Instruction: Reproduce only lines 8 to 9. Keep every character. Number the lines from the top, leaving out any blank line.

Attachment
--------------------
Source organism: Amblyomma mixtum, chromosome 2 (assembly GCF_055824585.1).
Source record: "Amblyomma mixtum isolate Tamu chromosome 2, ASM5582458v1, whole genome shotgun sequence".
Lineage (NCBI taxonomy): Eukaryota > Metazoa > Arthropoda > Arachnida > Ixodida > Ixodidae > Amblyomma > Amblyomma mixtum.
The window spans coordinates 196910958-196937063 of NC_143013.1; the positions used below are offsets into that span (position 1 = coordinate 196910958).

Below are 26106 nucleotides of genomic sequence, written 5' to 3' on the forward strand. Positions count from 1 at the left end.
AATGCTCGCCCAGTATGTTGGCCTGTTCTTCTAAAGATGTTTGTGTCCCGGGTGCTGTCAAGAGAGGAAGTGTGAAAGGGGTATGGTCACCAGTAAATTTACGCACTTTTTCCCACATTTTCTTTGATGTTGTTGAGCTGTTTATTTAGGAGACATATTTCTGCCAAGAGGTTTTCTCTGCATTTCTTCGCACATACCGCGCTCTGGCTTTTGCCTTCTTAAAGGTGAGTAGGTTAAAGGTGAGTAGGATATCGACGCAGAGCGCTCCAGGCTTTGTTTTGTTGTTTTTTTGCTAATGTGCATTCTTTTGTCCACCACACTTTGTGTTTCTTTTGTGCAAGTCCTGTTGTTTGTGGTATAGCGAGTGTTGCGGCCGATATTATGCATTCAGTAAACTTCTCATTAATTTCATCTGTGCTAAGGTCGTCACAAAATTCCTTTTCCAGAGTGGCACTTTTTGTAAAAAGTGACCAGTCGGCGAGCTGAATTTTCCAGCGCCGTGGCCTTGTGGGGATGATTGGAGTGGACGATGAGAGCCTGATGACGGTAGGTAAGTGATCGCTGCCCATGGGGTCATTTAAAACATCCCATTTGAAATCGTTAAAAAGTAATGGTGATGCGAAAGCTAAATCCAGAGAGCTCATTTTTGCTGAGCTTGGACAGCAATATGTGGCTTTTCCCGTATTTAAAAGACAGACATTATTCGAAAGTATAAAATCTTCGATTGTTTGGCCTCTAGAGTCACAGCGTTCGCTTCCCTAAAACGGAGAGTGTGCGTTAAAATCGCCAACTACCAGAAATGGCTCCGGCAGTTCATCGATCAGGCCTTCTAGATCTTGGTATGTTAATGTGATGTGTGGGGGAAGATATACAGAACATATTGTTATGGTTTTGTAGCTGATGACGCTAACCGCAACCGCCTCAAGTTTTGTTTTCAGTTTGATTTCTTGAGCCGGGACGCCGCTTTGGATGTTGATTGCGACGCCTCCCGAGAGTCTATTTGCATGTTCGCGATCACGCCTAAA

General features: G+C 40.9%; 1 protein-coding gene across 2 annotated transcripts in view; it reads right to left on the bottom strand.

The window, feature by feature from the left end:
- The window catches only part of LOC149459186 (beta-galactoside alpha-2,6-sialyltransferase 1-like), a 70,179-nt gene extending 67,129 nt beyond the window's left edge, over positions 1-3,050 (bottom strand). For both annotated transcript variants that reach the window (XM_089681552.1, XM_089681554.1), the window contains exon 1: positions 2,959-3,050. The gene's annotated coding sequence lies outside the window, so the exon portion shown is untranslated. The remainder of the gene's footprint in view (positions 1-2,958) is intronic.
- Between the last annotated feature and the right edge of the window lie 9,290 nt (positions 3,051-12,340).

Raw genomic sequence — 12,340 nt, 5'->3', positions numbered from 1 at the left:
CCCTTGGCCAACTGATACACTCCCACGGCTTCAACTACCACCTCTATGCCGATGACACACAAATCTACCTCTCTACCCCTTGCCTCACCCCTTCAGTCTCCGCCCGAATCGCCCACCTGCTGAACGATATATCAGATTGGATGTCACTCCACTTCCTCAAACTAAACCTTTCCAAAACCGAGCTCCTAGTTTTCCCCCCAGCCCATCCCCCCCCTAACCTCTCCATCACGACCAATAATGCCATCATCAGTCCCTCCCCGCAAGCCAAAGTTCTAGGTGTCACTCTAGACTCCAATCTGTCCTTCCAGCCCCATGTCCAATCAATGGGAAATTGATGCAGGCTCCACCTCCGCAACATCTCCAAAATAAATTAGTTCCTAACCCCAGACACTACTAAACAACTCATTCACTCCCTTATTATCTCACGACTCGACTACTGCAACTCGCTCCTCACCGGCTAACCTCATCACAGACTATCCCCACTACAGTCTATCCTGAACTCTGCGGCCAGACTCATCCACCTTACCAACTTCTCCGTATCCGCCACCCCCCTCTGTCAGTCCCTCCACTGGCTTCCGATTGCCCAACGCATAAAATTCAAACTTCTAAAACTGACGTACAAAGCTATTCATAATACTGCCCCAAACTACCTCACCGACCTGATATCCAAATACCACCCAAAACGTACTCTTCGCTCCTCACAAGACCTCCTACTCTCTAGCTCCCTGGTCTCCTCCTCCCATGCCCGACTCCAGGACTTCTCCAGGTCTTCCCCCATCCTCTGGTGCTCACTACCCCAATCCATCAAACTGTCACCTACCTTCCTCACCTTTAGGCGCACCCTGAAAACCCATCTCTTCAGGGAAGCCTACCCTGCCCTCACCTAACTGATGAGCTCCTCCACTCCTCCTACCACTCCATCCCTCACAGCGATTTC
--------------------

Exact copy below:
The window, feature by feature from the left end:
- The window catches only part of LOC149459186 (beta-galactoside alpha-2,6-sialyltransferase 1-like), a 70,179-nt gene extending 67,129 nt beyond the window's left edge, over positions 1-3,050 (bottom strand). For both annotated transcript variants that reach the window (XM_089681552.1, XM_089681554.1), the window contains exon 1: positions 2,959-3,050. The gene's annotated coding sequence lies outside the window, so the exon portion shown is untranslated. The remainder of the gene's footprint in view (positions 1-2,958) is intronic.